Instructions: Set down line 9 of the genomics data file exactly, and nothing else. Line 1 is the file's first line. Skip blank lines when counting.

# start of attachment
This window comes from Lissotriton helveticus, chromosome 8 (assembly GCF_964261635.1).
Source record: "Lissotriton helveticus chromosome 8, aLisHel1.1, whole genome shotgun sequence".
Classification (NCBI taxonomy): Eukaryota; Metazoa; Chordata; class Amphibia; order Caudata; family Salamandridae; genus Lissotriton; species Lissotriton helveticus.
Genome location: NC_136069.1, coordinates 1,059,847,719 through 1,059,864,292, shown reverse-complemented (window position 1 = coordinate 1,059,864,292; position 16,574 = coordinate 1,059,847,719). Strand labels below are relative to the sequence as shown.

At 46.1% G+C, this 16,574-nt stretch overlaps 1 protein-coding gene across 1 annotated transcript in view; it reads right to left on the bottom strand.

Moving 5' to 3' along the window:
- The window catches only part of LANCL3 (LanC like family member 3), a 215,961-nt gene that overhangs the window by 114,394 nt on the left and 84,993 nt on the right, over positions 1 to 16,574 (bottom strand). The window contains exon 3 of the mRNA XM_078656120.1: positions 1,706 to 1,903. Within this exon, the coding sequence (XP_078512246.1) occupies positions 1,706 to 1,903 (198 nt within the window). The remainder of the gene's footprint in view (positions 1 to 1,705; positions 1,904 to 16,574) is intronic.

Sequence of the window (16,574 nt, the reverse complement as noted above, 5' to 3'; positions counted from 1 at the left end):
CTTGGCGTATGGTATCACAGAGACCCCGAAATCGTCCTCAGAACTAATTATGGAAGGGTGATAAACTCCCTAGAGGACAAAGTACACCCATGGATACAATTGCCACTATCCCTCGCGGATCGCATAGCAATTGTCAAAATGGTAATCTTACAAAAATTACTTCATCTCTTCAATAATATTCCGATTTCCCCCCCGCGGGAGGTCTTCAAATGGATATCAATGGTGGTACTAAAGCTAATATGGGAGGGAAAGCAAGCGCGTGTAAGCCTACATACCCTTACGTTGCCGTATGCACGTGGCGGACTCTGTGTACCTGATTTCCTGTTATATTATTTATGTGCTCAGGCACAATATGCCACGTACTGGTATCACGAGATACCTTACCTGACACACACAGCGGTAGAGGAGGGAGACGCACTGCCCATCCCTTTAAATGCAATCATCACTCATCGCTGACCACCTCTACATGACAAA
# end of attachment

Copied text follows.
CTTGGCGTATGGTATCACAGAGACCCCGAAATCGTCCTCAGAACTAATTATGGAAGGGTGATAAACTCCCTAGAGGACAAAGTACACCCATGGATACAATTGCCACTATCCCTCGCGGATCGCATAGCAATTGTCAAAATGGTAATCTTACAAAAATTACTTCATCTCTTCAATAATATTCCGATTTCCCCCCCGCGGGAGGTCTTCAAATGGATATCAATGGTGGTACTAAAGCTAATATGGGAGGGAAAGCAAGCGCGTGTAAGCCTACATACCCTTACGTTGCCGTATGCACGTGGCGGACTCTGTGTACCTGATTTCCTGTTATATTATTTATGTGCTCAGGCACAATATGCCACGTACTGGTATCACGAGATACCTTACCTGACACACACAGCGGTAGAGGAGGGAGACGCACTGCCCATCCCTTTAAATGCAATCATCACTCATCGCTGACCACCTCTACATGACAAA